Sunday, December 27, 2009

New Year's Antiques Auction

An ideal museum show would be a mating of Brideshead Revisited with House & Garden. Provoking intense and pleasurable nostalgia for a past that none of its audience has had.
-Robert Hughes

Empire Dresser (19th century)

The New Year. A time to look forward, to reinvent, and rediscover who we really are. This time of year I often find myself thinking about New Year's past. What were people wearing? What kind of parties did they go to? What sort of furnishings surrounded them? In other words, as much as I like to look forward I also have a bit of nostalgia for a past I never knew. Merriam Webster's dictionary defines nostalgia as "wistful or excessively sentimental yearning for return to or of some past period or irrecoverable condition." When it is cold and dark and I find myself longing for a connection with days gone by, I can think of no better remedy than an auction. Below is one auction that looks like it will have a good selection of antique furniture and objects.

Meal Chest (this was a large chest for storing corn)

FRIDAY JANUARY 1ST 2010 @ 10:00 A.M

Less than three hours north of Louisville, one and half hours east of Indianapolis and just one hour northwest of Cincinnati. Click here for a map

Wednesday, November 25, 2009


Although artist Moisio Walfred died in 2001, his work has stood the test of time. Known for photographing cultural events of the 1930s, 1940s, and 1950s this photograph is no exception. The Macy's Thanksgiving Day Parade has been an American tradition for decades and this 1930s photgraph captures the spirit and emotions of this special day.
The photograph will be auctioned on December 3, 2009. Details below.

Moisio Walfred
View biography on artnet
Title: Macy's Thanksgiving Day Parade
Style: Contemporary (ca. 1945-present)
Medium: Photographs, Silver print
Year: ie. circa 1930
Size: height - 11 in, width - 14 in, depth - 0 in
Markings: stamped, on verso, 2005 #3 edition of 6. Image printed from original negative.
Estimate: from $900 to $1,200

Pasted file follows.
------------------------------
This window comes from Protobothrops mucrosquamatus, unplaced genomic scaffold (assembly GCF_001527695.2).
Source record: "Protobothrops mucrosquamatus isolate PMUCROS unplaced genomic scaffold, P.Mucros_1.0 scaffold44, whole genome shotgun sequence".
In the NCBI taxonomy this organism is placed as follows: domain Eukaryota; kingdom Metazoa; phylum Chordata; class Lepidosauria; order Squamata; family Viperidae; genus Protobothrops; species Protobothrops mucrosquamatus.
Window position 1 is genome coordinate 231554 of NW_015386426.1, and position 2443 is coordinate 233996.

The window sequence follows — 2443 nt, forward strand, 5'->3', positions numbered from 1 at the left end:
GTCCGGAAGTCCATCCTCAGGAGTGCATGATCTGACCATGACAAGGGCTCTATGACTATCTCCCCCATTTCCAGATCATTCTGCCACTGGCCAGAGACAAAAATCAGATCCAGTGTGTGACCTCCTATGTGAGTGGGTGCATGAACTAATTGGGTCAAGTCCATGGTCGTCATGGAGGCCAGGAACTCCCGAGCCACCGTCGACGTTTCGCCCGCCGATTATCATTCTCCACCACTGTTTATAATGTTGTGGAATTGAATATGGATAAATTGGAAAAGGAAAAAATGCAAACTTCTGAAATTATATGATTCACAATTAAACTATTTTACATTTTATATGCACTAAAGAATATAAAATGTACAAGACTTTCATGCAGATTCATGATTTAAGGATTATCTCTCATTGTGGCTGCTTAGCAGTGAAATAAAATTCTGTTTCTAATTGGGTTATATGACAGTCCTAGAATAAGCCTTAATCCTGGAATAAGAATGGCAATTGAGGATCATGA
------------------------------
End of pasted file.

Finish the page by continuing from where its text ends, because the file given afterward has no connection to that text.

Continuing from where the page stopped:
Thursday, November 19, 2009


When you are operating a small art gallery or a small museum it is difficult to get the public's attention. Below are two worthy events taking place over the next two days in Louisville. Both events are free and open to the public.

THURSDAY, NOV. 19, 2009

Lincoln: Presidency in Pictures
Get a good look at these historic images and then prepare to bid. Starting on Dec. 6 a duplicate of one of the works from the exhibit will be auctioned off in a silent auction.

Opening Reception: Thursday, Nov. 20 5:30-7:30

Illustrations from Harper’s Weekly & Frank Leslie’s, 1860—1865
November 19, 2009 — February 28, 2010
at the Portland Museum Albert Comstock Gallery
2308 Portland Avenue
Louisville, KY 40212
(502) 776-7678

FRIDAY, NOV. 20, 2009


Waller is a local artist working in southern Indiana. While the official subject of many of the works are the leaves she depicts, the real subject matter is the way that light penetrates and changes the surface of every object it touches. Even the nudes appear to glow from within.

The opening will be Friday, November 20 from 6pm-8pm. If you work downtown stop by after work for free wine and cheese...who knows, you might just go home with something.

Gallery at the Brown

The Brown Hotel

335 West Broadway

Louisville, KY 40202

502-583-1234 x 7174


Sunday, November 15, 2009


Jean-Michel Basquiat Brother Sausage, 1983, estimated $9 mil-$12 mil, Unsold, Christie’s New York, Nov. 10, 2009